Posted by Gabby Gufler, Fri, Nov 20, 2015
Infectious horse diseases are those which horses can get from each other or via a transmitter such as a mosquito or tick, which may transmit the disease from horse to horse. Knowledge is the key to prevention. Here are some of the most common horse diseases:
Potomac Horse Fever
This disease is most often seen in spring, summer, and early fall and is associated with pastures bordering water sources such as creeks or rivers. PHF is an acute enterocolitis syndrome producing mild colic, fever and diarrhea in horses of all ages, as well as abortion in pregnant mares.
The bacterium responsible for the disease, Neorickettsia risticii, has been identified in flatworms that develop in aquatic snails (who knew!). When the water warms up, infected immature flatworms are released from the snail into the aquatic environment. These immature flatworms can be ingested by horses drinking the water, but more commonly they are picked up by aquatic insects. Infected insects (such as mayflies) will hatch en masse and might carry the organism to horses to ingest as they graze (thehorse.com).
Signs of PHF:
- Loss of appetite
- Decreased intestinal sounds
- Mild colic
Affected horses might also develop signs of laminitis. PHF can be mild to life-threatening, so if you think your horse is showing signs of PHF you should contact your veterinarian immediately. PHF can be diagnosed by laboratory identification of the organism in a blood or manure sample from the horse by polymerase chain reaction (PCR). If caught early, it can be treated successfully with oxytetracycline.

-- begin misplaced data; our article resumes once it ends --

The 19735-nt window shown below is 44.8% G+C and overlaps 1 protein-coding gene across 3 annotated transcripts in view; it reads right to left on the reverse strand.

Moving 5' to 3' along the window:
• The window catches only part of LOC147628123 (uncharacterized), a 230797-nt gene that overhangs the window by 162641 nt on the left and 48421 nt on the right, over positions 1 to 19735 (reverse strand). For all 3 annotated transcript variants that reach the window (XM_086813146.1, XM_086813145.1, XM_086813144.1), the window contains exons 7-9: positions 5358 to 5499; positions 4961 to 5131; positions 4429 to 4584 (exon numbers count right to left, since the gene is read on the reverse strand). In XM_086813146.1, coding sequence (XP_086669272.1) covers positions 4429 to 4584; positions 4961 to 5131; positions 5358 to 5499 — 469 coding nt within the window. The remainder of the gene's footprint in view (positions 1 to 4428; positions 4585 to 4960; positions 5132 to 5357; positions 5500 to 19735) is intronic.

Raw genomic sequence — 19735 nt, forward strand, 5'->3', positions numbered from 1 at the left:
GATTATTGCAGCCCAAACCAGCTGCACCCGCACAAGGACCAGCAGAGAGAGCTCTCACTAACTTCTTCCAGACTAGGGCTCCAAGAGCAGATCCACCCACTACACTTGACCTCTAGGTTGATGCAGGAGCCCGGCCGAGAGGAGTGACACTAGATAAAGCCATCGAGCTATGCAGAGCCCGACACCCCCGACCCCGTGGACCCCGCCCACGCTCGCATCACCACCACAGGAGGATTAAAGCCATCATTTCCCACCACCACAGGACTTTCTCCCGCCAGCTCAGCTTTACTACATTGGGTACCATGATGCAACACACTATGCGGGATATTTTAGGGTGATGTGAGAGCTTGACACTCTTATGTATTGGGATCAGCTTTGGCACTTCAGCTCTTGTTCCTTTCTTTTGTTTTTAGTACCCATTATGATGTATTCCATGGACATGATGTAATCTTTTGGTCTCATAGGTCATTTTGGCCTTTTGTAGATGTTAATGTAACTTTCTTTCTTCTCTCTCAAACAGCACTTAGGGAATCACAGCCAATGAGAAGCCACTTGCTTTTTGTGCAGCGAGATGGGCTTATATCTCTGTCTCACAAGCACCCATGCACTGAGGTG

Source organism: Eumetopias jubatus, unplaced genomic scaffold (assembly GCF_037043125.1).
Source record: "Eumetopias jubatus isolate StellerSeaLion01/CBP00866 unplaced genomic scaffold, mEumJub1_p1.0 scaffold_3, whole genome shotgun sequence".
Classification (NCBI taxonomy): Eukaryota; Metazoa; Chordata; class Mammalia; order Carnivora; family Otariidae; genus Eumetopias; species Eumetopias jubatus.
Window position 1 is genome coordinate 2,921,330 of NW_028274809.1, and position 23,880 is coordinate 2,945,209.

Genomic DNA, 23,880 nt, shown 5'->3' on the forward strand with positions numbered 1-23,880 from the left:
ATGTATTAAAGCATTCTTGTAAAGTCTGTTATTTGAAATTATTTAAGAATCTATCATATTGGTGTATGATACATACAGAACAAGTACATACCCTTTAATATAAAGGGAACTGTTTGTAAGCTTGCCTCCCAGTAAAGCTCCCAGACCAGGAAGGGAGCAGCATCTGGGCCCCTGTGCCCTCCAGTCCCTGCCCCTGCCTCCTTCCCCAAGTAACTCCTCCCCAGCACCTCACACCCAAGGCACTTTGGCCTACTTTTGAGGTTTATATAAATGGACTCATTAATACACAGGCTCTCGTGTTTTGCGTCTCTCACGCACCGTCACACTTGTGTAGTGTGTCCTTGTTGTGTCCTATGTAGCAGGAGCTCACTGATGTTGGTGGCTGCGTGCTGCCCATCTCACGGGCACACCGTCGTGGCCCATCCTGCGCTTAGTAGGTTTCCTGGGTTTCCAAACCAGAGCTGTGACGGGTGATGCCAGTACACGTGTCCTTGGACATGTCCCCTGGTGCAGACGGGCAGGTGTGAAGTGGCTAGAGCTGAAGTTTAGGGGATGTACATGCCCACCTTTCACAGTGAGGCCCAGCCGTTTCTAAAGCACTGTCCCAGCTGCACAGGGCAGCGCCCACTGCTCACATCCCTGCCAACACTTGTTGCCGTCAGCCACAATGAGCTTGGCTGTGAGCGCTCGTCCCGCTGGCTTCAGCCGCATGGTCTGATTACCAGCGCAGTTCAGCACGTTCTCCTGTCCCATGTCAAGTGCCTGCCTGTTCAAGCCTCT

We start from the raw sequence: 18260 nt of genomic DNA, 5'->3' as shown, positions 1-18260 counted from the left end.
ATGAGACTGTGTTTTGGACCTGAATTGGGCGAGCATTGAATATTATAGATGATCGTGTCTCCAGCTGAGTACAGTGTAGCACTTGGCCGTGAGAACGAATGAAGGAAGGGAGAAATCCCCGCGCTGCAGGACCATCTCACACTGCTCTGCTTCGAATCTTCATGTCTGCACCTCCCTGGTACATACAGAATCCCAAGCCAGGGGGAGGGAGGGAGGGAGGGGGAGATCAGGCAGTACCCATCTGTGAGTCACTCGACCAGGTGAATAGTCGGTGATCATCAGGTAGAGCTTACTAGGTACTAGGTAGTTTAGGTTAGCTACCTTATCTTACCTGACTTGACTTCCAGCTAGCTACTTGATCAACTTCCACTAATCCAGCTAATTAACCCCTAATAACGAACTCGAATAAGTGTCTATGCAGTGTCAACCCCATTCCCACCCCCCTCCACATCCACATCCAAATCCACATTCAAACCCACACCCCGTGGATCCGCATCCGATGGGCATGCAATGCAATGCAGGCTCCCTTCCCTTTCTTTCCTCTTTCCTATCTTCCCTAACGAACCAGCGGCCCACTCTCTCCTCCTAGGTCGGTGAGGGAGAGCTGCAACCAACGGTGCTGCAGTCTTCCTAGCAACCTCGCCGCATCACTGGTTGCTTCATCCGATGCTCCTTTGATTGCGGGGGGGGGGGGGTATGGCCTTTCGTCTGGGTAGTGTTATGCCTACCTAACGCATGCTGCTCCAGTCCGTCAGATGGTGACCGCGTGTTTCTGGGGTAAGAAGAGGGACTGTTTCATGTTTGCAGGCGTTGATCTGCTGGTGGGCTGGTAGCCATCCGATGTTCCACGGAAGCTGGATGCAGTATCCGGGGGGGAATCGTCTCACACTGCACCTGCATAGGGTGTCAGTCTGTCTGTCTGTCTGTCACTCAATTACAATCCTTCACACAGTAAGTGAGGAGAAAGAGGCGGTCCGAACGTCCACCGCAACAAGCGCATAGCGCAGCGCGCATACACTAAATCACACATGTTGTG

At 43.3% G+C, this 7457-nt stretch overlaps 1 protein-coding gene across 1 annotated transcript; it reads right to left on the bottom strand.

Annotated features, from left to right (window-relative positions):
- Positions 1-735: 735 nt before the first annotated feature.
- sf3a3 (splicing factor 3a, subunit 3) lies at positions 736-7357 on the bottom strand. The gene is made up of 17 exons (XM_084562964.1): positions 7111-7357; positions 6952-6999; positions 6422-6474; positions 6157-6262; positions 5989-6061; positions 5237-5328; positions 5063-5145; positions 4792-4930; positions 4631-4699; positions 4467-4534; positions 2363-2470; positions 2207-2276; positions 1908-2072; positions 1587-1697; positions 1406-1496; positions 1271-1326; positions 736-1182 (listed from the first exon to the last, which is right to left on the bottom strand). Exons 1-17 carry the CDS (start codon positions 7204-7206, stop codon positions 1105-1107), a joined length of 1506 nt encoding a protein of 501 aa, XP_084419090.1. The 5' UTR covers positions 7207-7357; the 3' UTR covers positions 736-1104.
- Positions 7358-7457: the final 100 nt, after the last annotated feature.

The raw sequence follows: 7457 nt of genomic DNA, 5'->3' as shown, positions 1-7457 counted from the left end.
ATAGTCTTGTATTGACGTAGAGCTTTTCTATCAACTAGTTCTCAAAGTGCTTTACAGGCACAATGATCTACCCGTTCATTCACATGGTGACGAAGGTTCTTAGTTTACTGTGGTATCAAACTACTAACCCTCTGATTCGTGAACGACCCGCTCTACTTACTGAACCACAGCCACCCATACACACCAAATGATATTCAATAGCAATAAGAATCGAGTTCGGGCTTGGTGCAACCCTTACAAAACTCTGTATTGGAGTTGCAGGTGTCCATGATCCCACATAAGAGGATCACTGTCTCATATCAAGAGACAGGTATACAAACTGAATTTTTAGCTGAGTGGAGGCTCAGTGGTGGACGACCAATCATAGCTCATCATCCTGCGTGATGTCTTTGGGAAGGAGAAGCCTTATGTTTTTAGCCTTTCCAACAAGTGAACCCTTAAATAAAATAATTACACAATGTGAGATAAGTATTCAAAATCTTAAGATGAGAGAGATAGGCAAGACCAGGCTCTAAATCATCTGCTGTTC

Prevention: Several vaccines are commercially available. These might not completely prevent illness, but they may reduce its severity if the horse is exposed to the organism. Consult with your veterinarian to decide the best course of action.
Equine Herpesvirus (EHV)/Rhinopneumonitis
With the recent uptick in EHV in 2015, most horse owners are somewhat aware of the dangers of this highly contagious virus. EHV is characterized by respiratory infections, paralysis, abortions, inflammation of the spinal cord and occasionally death in young horses. EHV is extremely contagious, spreading through nasal secretions, contact with infected horses, and contaminated feed and water utensils. Type 1 (EHV1) and Type 4 (EHV4) are the most clinically important.